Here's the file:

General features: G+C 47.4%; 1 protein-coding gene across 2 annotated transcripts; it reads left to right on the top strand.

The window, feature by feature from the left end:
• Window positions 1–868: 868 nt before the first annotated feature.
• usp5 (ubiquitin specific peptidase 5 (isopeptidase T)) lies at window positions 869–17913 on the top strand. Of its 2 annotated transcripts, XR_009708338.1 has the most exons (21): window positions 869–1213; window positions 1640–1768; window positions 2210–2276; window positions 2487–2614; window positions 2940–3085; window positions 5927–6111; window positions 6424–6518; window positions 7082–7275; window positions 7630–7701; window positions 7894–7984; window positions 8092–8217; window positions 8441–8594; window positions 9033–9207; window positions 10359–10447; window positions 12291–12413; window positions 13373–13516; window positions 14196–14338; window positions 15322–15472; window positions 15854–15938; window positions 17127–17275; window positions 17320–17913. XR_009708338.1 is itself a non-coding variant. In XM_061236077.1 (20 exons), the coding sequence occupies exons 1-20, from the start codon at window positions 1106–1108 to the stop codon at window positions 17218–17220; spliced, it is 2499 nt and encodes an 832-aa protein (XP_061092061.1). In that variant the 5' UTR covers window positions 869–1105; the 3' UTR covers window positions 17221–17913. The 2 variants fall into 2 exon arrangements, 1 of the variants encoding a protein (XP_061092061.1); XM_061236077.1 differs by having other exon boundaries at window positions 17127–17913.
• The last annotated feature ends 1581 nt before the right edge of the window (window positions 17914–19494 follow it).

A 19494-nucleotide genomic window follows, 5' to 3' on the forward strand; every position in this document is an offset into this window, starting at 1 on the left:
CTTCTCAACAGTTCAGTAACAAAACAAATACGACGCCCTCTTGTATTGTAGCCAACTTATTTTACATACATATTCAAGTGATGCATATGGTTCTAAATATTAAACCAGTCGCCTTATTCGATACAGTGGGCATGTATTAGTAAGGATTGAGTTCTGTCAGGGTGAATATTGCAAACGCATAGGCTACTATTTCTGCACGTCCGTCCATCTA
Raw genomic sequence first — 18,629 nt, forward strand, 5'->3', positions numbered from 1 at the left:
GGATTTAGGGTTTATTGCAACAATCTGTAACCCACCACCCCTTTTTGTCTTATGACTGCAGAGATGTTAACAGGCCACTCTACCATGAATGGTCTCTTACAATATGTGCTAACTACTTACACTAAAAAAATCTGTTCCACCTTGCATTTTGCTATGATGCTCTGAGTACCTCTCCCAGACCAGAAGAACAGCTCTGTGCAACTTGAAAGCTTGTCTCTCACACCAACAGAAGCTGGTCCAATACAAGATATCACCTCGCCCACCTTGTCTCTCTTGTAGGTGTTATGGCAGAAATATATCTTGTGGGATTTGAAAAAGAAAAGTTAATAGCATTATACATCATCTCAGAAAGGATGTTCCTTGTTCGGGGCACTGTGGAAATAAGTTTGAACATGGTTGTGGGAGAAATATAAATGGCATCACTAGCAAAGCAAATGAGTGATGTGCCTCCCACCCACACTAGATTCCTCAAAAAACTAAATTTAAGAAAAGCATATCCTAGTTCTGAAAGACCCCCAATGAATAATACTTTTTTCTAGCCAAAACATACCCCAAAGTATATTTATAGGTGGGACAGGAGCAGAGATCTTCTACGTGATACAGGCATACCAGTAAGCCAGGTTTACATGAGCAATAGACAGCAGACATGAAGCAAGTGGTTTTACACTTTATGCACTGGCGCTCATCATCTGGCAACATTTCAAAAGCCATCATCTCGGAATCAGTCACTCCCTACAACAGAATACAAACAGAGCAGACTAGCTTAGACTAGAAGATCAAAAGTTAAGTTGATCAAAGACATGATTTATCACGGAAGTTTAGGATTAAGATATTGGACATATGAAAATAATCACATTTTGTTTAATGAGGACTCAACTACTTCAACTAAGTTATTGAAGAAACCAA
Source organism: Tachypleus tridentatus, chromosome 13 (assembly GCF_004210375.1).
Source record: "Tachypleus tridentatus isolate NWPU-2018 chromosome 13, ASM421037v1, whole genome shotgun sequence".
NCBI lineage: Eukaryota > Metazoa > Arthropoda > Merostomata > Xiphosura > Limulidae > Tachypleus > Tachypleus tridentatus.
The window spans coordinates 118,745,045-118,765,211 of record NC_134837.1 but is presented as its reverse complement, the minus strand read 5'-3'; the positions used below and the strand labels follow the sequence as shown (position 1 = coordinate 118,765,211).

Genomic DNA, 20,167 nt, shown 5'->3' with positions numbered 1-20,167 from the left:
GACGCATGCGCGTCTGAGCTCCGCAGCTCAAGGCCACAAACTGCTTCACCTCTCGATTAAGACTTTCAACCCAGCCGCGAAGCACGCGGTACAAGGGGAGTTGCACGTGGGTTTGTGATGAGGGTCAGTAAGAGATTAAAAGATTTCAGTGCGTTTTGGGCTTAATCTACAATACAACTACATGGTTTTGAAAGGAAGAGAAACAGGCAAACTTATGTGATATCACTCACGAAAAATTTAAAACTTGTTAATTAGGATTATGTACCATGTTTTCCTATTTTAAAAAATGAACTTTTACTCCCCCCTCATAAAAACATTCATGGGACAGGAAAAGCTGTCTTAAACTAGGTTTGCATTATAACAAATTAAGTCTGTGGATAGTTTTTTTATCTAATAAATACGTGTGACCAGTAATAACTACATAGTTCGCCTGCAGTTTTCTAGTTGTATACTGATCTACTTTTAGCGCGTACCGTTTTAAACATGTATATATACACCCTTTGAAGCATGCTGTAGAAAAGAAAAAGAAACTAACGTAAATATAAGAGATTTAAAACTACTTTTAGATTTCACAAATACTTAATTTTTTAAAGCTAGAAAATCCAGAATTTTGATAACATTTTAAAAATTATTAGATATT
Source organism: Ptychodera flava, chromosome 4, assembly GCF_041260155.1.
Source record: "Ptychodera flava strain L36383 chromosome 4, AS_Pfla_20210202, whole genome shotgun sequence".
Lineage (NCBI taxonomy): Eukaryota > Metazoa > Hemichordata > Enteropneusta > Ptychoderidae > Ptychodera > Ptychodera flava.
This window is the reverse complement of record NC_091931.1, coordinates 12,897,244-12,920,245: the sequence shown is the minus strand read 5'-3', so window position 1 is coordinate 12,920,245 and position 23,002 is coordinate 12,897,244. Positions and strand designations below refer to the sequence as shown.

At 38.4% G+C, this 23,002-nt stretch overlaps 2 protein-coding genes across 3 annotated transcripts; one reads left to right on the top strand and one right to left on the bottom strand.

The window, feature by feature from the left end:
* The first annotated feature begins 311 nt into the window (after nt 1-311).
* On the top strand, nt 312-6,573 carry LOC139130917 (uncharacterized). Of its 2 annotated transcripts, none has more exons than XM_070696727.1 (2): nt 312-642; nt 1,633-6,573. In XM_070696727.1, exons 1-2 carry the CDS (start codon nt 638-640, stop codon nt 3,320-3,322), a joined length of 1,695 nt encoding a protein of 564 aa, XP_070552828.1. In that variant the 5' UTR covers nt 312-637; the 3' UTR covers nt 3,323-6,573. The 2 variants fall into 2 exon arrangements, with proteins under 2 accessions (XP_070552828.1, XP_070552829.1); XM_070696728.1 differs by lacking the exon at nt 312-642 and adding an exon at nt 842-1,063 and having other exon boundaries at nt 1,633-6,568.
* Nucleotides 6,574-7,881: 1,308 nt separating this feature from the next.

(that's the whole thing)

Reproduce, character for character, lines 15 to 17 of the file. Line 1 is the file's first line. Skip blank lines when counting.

GACGCATGCGCGTCTGAGCTCCGCAGCTCAAGGCCACAAACTGCTTCACCTCTCGATTAAGACTTTCAACCCAGCCGCGAAGCACGCGGTACAAGGGGAGTTGCACGTGGGTTTGTGATGAGGGTCAGTAAGAGATTAAAAGATTTCAGTGCGTTTTGGGCTTAATCTACAATACAACTACATGGTTTTGAAAGGAAGAGAAACAGGCAAACTTATGTGATATCACTCACGAAAAATTTAAAACTTGTTAATTAGGATTATGTACCATGTTTTCCTATTTTAAAAAATGAACTTTTACTCCCCCCTCATAAAAACATTCATGGGACAGGAAAAGCTGTCTTAAACTAGGTTTGCATTATAACAAATTAAGTCTGTGGATAGTTTTTTTATCTAATAAATACGTGTGACCAGTAATAACTACATAGTTCGCCTGCAGTTTTCTAGTTGTATACTGATCTACTTTTAGCGCGTACCGTTTTAAACATGTATATATACACCCTTTGAAGCATGCTGTAGAAAAGAAAAAGAAACTAACGTAAATATAAGAGATTTAAAACTACTTTTAGATTTCACAAATACTTAATTTTTTAAAGCTAGAAAATCCAGAATTTTGATAACATTTTAAAAATTATTAGATATT
Source organism: Ptychodera flava, chromosome 4, assembly GCF_041260155.1.
Source record: "Ptychodera flava strain L36383 chromosome 4, AS_Pfla_20210202, whole genome shotgun sequence".